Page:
From: "tom underiner" <firstname.lastname@example.org>
Date: Dec 9, 2013 8:54 AM
Subject: SuperBall Exhibit
To: "Mark Rauterkus" <email@example.com>
Sunday, December 08, 2013
From: "USA Water Polo" <firstname.lastname@example.org>
CBSSports.com College Network - 2035 Corte del Nogal, Suite 250 - Carlsbad, CA 92011
Saturday, December 07, 2013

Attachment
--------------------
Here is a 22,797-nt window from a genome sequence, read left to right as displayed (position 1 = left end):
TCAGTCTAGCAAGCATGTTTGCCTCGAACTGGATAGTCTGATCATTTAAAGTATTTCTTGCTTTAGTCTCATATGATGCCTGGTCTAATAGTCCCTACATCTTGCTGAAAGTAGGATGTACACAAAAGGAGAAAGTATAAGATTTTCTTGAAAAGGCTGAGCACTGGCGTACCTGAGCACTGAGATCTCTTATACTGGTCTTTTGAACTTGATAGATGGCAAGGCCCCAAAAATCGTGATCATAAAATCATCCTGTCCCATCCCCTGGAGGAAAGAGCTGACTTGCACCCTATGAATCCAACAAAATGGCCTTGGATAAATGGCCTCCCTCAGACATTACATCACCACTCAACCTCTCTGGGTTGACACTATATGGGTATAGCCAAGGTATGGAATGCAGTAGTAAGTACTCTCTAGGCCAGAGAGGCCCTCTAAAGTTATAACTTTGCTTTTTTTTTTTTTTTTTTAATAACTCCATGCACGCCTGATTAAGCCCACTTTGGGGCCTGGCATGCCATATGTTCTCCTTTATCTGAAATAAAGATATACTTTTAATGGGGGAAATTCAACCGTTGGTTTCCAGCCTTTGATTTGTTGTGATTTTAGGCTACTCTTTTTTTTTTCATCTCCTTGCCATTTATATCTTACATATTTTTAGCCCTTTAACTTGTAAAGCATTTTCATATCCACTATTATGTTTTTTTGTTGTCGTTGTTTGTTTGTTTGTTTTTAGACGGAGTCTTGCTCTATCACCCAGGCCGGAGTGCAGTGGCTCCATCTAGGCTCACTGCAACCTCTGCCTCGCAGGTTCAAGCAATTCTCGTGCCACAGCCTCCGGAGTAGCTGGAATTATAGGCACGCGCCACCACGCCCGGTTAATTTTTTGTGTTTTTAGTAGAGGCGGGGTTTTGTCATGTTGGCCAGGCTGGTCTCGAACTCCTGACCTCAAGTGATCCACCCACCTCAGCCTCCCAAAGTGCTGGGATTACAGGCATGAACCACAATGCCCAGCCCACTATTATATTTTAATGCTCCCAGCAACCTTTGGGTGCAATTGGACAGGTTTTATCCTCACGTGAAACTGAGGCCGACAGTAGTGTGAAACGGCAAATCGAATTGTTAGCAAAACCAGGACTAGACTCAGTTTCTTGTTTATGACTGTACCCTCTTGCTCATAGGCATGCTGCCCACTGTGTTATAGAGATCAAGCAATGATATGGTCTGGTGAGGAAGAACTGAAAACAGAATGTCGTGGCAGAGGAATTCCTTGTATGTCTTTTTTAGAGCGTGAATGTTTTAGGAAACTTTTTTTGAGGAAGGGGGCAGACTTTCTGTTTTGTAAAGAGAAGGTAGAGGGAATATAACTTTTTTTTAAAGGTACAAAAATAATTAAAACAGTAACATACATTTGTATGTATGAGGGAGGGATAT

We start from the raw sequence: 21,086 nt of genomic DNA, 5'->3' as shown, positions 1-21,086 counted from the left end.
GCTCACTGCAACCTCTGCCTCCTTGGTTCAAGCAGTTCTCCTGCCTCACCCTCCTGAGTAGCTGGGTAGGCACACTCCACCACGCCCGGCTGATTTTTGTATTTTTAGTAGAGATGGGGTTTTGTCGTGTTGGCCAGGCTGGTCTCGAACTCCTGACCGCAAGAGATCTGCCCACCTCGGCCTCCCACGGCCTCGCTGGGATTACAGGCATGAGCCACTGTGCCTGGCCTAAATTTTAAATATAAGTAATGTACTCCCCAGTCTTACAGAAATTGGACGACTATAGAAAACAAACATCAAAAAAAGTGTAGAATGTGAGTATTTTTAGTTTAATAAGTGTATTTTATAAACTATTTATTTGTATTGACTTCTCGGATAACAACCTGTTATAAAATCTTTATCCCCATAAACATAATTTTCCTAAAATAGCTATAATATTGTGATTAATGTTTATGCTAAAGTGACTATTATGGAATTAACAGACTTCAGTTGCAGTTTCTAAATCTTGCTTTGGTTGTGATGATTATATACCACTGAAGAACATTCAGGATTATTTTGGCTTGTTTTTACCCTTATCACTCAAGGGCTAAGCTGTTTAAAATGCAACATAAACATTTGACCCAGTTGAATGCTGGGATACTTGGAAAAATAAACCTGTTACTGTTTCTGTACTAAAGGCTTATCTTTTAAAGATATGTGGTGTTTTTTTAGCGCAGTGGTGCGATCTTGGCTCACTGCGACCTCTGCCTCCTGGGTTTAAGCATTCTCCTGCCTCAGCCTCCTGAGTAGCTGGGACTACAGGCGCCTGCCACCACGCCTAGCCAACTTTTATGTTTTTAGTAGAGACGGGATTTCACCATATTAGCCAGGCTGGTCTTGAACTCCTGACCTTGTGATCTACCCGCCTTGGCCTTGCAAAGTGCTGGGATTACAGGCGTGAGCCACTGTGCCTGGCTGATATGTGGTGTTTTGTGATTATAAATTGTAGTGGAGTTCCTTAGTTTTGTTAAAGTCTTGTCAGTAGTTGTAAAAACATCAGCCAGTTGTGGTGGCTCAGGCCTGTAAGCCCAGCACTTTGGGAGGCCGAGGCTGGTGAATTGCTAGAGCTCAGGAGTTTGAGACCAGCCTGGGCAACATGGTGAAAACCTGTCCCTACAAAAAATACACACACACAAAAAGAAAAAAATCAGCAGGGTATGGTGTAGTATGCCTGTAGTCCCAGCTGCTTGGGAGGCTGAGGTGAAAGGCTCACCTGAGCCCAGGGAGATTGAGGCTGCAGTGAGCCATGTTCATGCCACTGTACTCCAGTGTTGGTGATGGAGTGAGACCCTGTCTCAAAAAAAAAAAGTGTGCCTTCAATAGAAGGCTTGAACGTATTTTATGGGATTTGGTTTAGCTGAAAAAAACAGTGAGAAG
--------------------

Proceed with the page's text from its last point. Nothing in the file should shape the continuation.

Today there are about 150 kids from all over the Northeast including prep schools such as Andover who will assemble to practice water polo at Pitt. They will show up, train 8 hours in the pool over 2 days, be coached, stay out of trouble, grow as friends for life, problem solve, and model excellent TEAMWORK and PROCESSES replicated around the world with Olympic Development Program Athletes. One kid from the city will be in their company, BTW. Meanwhile, no kid from Homewood nor East Liberty nor Bloomfield can swim a Saturday practice at Westinghouse. Funny thing, some will show up anyway. I bet they all don't get the message that their school district has already canceled their life opportunities for them so as to make it impossible for them to compete with the rest of the world. PS... The roads are not bad at all. ... What about "Showing UP" and attendance?, If you are nor too busy being LAZY for other people come by Trees Swim Pool , Linda Lane, any time today or Sunday, yep even Sunday to witness what you are robbing PPS kids from doing.